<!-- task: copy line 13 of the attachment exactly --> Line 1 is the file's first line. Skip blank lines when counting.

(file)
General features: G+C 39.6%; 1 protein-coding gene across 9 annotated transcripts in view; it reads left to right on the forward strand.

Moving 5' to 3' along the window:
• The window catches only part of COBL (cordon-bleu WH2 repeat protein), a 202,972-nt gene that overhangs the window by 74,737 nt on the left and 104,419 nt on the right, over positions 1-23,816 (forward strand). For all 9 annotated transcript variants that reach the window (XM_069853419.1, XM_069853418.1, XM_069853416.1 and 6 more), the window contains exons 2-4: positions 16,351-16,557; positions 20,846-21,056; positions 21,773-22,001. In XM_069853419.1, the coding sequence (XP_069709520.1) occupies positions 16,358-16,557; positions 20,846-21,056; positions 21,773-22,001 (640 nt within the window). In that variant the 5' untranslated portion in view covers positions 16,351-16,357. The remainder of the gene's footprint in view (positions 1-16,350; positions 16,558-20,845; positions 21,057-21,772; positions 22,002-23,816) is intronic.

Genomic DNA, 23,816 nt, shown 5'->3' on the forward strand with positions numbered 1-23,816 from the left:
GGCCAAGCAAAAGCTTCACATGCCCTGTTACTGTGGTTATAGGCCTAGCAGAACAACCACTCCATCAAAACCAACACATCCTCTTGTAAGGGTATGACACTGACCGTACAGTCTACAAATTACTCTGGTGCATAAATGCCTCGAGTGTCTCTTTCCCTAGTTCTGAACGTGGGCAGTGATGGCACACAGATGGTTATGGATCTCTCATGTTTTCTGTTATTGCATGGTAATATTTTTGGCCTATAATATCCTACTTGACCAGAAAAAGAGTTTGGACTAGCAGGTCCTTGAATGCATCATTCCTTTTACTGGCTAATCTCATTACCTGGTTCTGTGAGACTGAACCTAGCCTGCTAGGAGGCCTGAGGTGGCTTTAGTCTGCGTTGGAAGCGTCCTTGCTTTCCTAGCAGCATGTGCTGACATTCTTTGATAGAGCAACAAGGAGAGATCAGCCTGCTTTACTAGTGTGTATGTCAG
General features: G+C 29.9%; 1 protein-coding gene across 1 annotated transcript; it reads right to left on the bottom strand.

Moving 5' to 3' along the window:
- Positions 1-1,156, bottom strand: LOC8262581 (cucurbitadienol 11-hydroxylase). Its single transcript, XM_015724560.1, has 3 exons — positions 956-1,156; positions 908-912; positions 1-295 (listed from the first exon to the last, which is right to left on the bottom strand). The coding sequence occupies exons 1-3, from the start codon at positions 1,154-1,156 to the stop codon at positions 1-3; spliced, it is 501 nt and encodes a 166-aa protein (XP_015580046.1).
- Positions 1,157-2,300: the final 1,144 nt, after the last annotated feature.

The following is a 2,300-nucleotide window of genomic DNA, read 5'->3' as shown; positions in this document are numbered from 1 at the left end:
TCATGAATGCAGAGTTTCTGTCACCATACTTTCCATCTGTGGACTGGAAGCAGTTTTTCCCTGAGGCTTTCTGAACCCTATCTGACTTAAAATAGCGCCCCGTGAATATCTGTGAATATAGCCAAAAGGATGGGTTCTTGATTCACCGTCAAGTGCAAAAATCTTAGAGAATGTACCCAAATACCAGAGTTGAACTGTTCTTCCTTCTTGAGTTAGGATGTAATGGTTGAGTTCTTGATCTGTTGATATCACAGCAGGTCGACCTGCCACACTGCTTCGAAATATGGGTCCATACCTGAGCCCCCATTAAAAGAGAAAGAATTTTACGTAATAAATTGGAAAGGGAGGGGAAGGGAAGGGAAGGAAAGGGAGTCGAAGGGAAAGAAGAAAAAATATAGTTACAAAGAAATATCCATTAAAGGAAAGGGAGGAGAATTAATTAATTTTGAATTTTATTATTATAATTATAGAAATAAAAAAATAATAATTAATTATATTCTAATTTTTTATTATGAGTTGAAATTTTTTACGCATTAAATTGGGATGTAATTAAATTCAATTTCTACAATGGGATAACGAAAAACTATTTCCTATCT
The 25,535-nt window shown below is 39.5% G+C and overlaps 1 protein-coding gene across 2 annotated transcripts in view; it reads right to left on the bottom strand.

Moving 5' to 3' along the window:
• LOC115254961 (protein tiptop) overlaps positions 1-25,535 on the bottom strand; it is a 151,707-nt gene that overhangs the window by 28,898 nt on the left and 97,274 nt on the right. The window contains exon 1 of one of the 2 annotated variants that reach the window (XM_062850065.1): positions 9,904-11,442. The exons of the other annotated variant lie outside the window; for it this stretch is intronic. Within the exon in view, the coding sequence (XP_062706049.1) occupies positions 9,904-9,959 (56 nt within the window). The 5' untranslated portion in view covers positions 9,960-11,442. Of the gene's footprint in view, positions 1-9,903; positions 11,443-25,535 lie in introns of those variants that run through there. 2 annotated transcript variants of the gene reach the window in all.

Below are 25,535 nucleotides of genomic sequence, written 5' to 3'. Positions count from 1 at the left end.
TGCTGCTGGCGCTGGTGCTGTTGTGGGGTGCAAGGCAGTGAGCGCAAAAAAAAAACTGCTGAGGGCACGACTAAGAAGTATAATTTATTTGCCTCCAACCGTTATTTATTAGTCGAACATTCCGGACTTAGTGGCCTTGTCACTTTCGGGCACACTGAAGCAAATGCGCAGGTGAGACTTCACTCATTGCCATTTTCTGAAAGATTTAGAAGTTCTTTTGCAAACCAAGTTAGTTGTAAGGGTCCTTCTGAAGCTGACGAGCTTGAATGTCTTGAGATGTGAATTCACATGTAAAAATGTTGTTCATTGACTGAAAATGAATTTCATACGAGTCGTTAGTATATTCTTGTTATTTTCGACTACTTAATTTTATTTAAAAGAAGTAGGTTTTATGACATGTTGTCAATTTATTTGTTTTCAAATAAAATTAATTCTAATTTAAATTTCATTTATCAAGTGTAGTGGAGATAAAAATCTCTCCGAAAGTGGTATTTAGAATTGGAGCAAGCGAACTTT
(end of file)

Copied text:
Moving 5' to 3' along the window: